* C$ at C$1.0449 vs US$, or 95.70 U.S. cents
* Canadian GDP grows by 0.3 pct in August
* Canadian bond prices higher across the curve
By Leah Schnurr
TORONTO, Oct 31 The Canadian dollar strengthened
against the U.S. currency on Thursday, pulling back from a
seven-week low, as data showed the domestic economy grew at a
slightly better-than-expected pace in August.
The oil and gas industry helped the Canadian economy grow by
0.3 percent in August, topping economists' expectations for a
0.2 percent rate.
Still, the report was unlikely to change the outlook that
Canada's economy is progressing only modestly, or sway the Bank
of Canada's monetary policy, said Mazen Issa, macro strategist
at TD Securities in Toronto.
"Overall, not much of a major implication in terms of the
underlying trend in GDP at the moment," said Issa.
The Canadian dollar hit a session high of C$1.0435 shortly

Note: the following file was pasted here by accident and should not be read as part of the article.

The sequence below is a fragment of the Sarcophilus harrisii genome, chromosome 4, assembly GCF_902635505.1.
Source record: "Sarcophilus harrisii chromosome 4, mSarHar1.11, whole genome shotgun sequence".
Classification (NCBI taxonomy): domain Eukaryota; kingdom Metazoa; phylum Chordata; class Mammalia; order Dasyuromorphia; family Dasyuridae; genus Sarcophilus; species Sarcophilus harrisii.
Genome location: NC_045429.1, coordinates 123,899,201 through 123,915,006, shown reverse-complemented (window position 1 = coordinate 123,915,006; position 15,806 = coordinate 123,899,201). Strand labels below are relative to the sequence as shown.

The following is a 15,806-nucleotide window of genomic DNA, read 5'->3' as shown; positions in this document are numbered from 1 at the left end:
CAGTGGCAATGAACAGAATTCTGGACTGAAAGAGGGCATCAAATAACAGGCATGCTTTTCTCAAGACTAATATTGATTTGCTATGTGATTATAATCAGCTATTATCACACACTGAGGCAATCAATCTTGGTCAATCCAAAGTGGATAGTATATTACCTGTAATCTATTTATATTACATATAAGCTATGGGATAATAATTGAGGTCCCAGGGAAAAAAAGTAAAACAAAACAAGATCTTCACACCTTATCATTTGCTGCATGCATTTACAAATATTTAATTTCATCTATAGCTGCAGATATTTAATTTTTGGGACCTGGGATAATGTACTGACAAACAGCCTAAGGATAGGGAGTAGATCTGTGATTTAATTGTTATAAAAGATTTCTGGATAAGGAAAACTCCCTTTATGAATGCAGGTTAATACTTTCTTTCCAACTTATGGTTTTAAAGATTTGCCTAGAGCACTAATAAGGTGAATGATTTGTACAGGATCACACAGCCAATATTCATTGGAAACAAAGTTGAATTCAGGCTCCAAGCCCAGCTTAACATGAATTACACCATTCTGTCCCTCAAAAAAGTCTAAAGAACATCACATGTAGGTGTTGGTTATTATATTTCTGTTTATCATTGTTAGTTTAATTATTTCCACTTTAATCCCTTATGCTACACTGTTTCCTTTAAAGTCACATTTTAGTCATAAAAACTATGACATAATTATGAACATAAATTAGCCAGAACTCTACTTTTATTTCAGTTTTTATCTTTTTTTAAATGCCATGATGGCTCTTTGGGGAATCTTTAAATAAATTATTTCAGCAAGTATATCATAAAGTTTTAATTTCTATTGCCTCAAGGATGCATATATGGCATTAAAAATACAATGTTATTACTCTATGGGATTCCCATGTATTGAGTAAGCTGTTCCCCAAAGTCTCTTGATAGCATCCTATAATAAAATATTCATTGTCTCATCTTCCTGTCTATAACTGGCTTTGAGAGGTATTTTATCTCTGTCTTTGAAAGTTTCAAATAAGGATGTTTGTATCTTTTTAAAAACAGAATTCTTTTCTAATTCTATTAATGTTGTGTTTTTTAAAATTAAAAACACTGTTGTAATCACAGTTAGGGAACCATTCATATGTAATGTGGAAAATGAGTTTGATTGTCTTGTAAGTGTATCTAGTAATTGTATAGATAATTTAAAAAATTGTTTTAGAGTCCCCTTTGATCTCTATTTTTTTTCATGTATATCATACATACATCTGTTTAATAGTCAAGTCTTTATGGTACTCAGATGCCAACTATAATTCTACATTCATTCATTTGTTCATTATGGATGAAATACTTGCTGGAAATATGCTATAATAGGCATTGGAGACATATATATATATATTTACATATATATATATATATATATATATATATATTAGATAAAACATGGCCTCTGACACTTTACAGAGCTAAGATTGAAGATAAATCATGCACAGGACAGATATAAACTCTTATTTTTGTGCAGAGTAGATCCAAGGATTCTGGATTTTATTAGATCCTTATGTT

after the data was released, but the knee-jerk reaction "seems
to be fleeting at the moment," Issa said.
The Canadian dollar was at C$1.0449 versus the
greenback, or 95.70 U.S. cents, stronger than Wednesday's close
of C$1.0484, or 95.38 U.S. cents.
Investors were likely to stay focused on monetary policy on
both sides of the border.
The Canadian dollar tumbled on Wednesday to its lowest level
since early September after the U.S. Federal Reserve stayed the
course on its economic stimulus efforts, but the central bank's
tone was not as dovish as some had expected.
The U.S. central bank surprised markets with its previous
policy decision in September to maintain its massive bond
purchases, despite earlier hints by several Fed officials that
it might begin to scale them back. Investors have since been
trying to gauge the Fed's timetable for withdrawing its
"At this juncture, the underlying risk really remains around
the FOMC and the potential tapering process," said Issa.
A shift in policy from the Bank of Canada last week has also
knocked the Canadian currency lower in recent sessions after the
central bank dropped its rate-hike bias, pushing analysts'
expectations for an eventual increase in interest rates further
out into the future.
Canadian government bond prices were higher across the
maturity curve. The two-year bond rose 2 Canadian
cents to yield 1.092 percent, and the benchmark 10-year bond
added 25 Canadian cents to yield 2.393 percent.